When Reactor Number Four at the Chernobyl Nuclear Power Station blew up on April 26, 1986, the explosion sent into the night an invisible army of unknown strength. Over the next several days tons of radioactive debris and particles fell like silent paratroopers onto fields and backyards and streets not only in northern Ukraine, where the explosion happened, but across a wide swath of Europe. Radioactive isotopes infiltrated the food supply and seeped into groundwater.
Ten years after the world’s worst reported nuclear accident, researchers are finding that this insidious, slow-acting enemy is beginning to take a heavy toll. The rates of thyroid cancer in children in parts of Belarus, Russia, and Ukraine are as much as 30 times higher than before the explosion. And equally chilling findings published in 1996 revealed that wildlife and human populations living near Chernobyl suffered genetic damage that they then passed to the next generation. The ultimate consequences of these genetic errors remain a mystery, in part because they’ve never been seen before. Not even radiation from the atomic bombs dropped on Japan during World War II triggered detectable genetic aberrations in children of survivors.
The first onslaught at Chernobyl was not so subtle: one engineer died outright in the explosion, and huge doses of radioactivity killed 28 in the following weeks. The second wave of attack came from iodine 131, a radioactive isotope absorbed by the thyroid gland. Although it has a half- life of only eight days, the isotope still managed to invade the thyroids of vulnerable children, hundreds of whom succumbed to radiation-induced tumors. In the years that have followed, longer-lived radioisotopes like cesium 137, which has a half-life of 30 years and can settle into soil and water, have become the chief threat to health. People are living with this stuff and consuming it, says Sir Alec Jeffreys, a geneticist at the University of Leicester, England.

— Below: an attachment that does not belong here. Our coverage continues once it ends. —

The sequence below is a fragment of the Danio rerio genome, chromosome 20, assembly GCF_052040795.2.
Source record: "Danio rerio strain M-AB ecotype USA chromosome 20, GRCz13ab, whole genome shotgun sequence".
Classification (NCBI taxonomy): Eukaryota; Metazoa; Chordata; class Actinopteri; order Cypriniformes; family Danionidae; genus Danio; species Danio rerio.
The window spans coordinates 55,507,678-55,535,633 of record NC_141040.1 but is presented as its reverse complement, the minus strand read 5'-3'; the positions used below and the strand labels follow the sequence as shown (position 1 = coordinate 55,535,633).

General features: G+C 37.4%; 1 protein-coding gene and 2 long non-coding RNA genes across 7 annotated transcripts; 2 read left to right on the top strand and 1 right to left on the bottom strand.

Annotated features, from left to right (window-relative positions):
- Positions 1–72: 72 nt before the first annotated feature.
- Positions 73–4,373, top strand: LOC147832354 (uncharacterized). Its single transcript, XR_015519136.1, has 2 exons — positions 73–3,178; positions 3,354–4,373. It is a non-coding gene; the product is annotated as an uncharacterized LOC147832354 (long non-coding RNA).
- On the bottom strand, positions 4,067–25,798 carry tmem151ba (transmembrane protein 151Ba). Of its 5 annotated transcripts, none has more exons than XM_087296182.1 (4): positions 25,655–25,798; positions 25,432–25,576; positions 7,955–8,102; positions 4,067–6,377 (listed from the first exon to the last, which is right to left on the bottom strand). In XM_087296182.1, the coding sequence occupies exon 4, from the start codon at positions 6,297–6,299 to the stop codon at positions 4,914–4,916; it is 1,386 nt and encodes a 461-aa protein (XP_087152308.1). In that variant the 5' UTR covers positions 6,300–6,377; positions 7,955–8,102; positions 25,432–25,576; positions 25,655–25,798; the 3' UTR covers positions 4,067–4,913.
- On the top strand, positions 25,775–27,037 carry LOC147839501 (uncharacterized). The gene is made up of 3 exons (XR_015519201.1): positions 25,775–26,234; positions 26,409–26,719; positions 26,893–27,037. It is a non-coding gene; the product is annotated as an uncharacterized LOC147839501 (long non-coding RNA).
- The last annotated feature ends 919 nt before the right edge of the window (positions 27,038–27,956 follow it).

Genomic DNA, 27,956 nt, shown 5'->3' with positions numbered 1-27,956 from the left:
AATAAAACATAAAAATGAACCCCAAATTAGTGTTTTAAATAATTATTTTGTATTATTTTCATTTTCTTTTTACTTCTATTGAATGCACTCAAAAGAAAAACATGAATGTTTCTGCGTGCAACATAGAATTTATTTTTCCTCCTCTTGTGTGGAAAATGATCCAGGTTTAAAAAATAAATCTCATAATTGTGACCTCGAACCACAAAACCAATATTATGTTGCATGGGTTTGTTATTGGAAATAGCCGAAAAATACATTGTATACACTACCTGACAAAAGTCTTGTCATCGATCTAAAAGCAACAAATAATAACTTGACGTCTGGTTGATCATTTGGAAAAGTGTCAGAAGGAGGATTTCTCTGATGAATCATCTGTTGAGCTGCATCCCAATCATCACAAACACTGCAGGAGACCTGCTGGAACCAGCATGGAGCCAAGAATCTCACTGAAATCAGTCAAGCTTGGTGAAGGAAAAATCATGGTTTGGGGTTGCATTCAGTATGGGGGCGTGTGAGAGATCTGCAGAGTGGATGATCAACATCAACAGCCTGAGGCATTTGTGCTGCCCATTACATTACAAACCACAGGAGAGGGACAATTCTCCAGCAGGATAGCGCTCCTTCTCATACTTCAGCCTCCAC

Jeffreys, an authority on DNA fingerprinting, and Yuri Dubrova, a Russian geneticist working in Jeffreys’s lab, began to study the effects of Chernobyl after a peculiar experiment they ran in 1992. They subjected male mice to gamma rays and looked at the DNA of their offspring--specifically, at stretches of junk DNA, which rarely produce useful proteins. Junk DNA has a far higher natural mutation rate than functional DNA, which makes changes in the rate easier to detect. Jeffreys and Dubrova discovered that the mutation rate had increased substantially in the offspring of irradiated mice. Somehow the radiation had affected the mouse sperm, and as a result mutations were handed down to future generations.